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Publication numberUS20050230777 A1
Publication typeApplication
Application numberUS 11/073,123
Publication dateOct 20, 2005
Filing dateMar 4, 2005
Priority dateMar 4, 2004
Also published asUS7196397
Publication number073123, 11073123, US 2005/0230777 A1, US 2005/230777 A1, US 20050230777 A1, US 20050230777A1, US 2005230777 A1, US 2005230777A1, US-A1-20050230777, US-A1-2005230777, US2005/0230777A1, US2005/230777A1, US20050230777 A1, US20050230777A1, US2005230777 A1, US2005230777A1
InventorsDavide Chiola, He Zhi, Kohji Andoh, Daniel Kinzer
Original AssigneeDavide Chiola, Zhe He, Kohji Andoh, Kinzer Daniel M
Export CitationBiBTeX, EndNote, RefMan
External Links: USPTO, USPTO Assignment, Espacenet
Termination design with multiple spiral trench rings
US 20050230777 A1
Abstract
A semiconductor device having a termination structure, which includes at least one spiral resistor disposed within a spiral trench and connected between two power poles of the device.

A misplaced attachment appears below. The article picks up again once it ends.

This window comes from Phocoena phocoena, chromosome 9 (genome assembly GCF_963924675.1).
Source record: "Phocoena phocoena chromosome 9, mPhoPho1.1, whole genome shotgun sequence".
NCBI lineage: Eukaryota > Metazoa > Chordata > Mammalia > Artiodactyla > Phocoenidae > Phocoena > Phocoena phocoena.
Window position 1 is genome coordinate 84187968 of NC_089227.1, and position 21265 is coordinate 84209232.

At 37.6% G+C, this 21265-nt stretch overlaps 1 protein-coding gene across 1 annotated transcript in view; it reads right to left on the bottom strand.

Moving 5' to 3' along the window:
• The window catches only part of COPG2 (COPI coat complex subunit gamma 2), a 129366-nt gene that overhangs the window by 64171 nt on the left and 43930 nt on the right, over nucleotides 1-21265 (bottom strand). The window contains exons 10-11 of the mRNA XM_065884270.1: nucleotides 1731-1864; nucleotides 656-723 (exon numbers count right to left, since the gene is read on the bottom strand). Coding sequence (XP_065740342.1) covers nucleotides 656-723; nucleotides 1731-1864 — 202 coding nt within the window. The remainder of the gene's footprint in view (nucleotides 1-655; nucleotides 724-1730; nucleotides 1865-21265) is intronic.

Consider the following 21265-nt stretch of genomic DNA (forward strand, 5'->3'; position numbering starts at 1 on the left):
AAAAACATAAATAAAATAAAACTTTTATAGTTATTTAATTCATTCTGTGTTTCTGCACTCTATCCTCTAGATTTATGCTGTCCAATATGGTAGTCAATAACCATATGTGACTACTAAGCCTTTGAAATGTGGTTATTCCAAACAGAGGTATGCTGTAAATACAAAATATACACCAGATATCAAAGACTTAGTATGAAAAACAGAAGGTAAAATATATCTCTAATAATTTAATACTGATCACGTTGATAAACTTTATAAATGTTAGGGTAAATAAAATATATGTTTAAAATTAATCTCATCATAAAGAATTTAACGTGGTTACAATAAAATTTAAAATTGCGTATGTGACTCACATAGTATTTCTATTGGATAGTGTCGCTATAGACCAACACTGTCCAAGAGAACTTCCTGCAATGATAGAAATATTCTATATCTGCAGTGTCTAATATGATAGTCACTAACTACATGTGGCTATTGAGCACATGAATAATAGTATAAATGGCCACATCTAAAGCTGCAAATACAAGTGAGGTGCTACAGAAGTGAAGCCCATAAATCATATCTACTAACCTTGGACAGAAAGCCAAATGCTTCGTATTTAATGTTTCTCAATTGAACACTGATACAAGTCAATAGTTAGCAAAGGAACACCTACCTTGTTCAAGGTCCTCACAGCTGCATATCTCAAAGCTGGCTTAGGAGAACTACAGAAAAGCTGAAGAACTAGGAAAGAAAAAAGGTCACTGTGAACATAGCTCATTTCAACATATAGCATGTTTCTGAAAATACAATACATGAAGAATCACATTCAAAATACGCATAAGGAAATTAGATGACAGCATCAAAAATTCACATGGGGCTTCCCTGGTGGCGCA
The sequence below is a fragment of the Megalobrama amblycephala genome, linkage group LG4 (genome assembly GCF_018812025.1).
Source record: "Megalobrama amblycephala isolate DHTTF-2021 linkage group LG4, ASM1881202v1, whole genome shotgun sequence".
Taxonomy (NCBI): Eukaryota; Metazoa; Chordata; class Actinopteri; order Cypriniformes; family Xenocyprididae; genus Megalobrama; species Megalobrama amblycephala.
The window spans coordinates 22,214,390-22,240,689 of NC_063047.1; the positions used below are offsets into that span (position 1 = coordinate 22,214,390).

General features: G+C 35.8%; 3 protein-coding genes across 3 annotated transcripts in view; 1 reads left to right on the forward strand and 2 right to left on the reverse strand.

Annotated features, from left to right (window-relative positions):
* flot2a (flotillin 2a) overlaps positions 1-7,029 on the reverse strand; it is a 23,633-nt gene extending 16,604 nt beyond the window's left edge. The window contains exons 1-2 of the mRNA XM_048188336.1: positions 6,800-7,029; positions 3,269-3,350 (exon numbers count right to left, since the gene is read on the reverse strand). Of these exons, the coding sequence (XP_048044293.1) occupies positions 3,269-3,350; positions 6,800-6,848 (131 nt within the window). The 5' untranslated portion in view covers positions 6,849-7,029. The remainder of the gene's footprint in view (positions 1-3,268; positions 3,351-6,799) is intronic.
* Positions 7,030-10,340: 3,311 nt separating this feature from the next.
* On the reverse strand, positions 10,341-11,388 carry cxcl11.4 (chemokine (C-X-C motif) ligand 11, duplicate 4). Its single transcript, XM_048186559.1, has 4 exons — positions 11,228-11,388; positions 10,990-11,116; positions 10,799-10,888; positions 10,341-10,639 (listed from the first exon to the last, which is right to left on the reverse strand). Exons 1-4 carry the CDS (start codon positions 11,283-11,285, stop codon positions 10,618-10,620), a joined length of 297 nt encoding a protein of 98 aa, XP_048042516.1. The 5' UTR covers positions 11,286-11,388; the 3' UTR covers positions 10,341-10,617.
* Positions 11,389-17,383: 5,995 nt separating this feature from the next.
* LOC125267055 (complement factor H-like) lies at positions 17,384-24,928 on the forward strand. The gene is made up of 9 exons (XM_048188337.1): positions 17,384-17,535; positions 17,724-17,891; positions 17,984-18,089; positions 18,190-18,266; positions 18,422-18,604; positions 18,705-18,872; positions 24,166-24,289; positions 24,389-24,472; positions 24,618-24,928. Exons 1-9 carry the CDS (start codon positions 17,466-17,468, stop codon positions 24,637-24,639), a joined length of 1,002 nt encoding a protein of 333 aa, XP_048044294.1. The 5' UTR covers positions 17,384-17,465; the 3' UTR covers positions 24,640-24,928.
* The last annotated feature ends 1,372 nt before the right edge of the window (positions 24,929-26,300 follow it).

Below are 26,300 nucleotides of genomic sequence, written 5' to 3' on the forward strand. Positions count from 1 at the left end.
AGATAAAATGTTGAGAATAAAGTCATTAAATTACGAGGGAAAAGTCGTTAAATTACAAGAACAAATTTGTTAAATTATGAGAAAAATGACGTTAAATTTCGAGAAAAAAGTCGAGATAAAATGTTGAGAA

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Claims(17)
1. A semiconductor device comprising:
an active region;
a termination region including an spiral trench disposed around said active region; and
an electrically conductive but resistive body disposed within said trench, said body including a first end and a second end, said first end being electrically connected to said active region, and said second end being electrically connected to a region of an electric potential in said termination region different from an electric potential of said active region.
2. A semiconductor device according to claim 1, wherein said trench includes opposing walls and a bottom, and further comprising an insulation body disposed between said resistive body, said walls and said bottom of said trench.
3. A semiconductor device according to claim 2, wherein said insulation body is comprised of Si2O.
4. A semiconductor device according to claim 1, wherein said resistive body is comprised of conductive poly silicon.
5. A semiconductor device according to claim 1, wherein said active region comprises an active region of a power diode, an IGBT or a power MOSFET.
6. A semiconductor device comprising: